The sixth Risperdal case to go to trial in the Philadelphia mass tort program against manufacturers Janssen Pharmaceuticals and Johnson & Johnson (J&J) has come to an abrupt end just 11 days into the trial. Earlier this week, Philadelphia Court of Common Pleas Judge Sean Kennedy dismissed the case.

Judge Kennedy tossed the case because he believed the plaintiff failed to establish causation between the antipsychotic Risperdal and the growth of female breast tissue, called gynecomastia. The plaintiff relied on the expert testimony of Dr. Mark P. Solomon, who has testified in nearly all previous Risperdal cases. Judge Kennedy determined that Dr. Solomon’s testimony was “legally insufficient,” and therefore dismissed the case.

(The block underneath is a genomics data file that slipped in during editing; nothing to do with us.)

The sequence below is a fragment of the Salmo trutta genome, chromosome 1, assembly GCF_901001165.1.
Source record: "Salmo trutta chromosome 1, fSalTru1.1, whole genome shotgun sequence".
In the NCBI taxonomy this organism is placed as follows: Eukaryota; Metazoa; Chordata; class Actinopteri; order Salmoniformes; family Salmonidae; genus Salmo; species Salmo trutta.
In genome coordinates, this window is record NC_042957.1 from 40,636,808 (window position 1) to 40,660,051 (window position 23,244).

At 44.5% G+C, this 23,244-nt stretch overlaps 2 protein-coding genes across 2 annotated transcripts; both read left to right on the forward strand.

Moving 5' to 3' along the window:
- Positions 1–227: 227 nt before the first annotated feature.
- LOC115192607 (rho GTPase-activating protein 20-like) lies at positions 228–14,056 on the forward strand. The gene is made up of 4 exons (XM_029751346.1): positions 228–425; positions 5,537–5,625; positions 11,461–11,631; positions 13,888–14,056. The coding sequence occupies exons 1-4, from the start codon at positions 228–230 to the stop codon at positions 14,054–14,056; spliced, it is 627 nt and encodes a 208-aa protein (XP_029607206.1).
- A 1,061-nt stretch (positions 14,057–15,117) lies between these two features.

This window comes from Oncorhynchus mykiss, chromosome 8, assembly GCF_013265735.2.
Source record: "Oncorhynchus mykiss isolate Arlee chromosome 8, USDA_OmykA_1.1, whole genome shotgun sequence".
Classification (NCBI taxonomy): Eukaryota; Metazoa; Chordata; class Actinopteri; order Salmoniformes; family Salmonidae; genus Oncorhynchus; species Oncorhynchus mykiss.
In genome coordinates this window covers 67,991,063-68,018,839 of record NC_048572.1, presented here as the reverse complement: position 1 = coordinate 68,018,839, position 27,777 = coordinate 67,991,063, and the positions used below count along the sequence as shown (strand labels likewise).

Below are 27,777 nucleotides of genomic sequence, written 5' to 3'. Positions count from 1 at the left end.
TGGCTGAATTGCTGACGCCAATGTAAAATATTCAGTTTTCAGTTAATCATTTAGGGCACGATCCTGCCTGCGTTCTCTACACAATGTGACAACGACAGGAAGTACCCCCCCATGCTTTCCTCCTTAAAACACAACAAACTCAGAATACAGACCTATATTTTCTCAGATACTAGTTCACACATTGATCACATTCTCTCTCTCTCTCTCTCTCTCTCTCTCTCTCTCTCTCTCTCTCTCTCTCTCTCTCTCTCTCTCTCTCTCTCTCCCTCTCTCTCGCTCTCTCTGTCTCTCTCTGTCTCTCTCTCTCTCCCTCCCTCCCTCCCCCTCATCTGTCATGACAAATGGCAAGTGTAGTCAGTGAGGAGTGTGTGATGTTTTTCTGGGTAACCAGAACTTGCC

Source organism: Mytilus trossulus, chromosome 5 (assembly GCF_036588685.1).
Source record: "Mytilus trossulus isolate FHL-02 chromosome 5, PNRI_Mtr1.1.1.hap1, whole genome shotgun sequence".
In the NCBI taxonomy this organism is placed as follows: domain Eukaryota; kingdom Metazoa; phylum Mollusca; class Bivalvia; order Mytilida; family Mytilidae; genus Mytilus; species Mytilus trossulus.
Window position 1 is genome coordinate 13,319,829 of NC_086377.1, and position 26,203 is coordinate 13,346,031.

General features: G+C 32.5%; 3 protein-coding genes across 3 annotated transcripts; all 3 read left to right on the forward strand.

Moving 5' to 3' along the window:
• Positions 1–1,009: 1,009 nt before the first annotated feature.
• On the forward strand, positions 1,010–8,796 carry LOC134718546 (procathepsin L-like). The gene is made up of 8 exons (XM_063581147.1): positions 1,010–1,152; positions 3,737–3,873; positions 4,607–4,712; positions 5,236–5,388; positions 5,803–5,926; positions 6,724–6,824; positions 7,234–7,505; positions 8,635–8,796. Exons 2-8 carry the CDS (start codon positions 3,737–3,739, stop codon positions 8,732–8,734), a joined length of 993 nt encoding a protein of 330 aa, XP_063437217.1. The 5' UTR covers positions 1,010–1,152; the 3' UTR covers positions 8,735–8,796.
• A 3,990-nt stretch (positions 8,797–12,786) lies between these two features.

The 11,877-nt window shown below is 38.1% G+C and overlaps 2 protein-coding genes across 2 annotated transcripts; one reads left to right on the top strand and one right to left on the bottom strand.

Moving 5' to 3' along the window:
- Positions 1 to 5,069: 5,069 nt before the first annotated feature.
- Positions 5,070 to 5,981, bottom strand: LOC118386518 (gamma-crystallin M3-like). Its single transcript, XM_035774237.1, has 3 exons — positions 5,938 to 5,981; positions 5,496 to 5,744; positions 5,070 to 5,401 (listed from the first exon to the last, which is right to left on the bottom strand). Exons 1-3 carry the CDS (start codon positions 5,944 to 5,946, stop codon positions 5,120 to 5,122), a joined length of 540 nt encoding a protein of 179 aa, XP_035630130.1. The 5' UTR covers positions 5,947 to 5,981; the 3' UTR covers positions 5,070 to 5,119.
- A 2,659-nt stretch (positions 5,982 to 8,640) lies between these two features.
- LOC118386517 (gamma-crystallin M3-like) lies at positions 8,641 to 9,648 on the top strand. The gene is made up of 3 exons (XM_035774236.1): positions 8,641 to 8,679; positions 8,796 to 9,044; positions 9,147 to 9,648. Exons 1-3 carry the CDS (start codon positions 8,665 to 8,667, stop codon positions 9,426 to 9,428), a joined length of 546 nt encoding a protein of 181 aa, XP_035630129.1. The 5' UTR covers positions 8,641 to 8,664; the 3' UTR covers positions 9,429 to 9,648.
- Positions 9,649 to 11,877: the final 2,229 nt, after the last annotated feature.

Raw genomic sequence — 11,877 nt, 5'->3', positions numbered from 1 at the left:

This came as a shock to both sides, as Dr. Solomon’s testimony proved quite sufficient in other trials, including one this past summer resulting in a $70 million verdict for the plaintiff. Lawyers for the plaintiff stated they are confident the ruling will be reversed on appeal and the trial will resume in the future.

Despite this ruling to dismiss one case, Janssen and J&J are not out of the woods yet. According to a recent filing with the SEC, the companies are facing over 15,400 Risperdal lawsuits, over 2,000 of which are pending in the Philadelphia mass tort program.

Despite settling a handful of Risperdal lawsuits, including one just last month, the companies have made it clear they intend to fight Risperdal claims, despite a poor track record. Of the six Risperdal cases to go to trial in the Philadelphia mass tort program, four resulted in a win for the plaintiffs and awarded them massive damages.

The Risperdal litigation is far from over for the companies, and their approach of individually fighting each lawsuit doesn’t seem like a sustainable long-term strategy. More Risperdal trials in the new year could cause J&J and Janssen to reach their breaking point.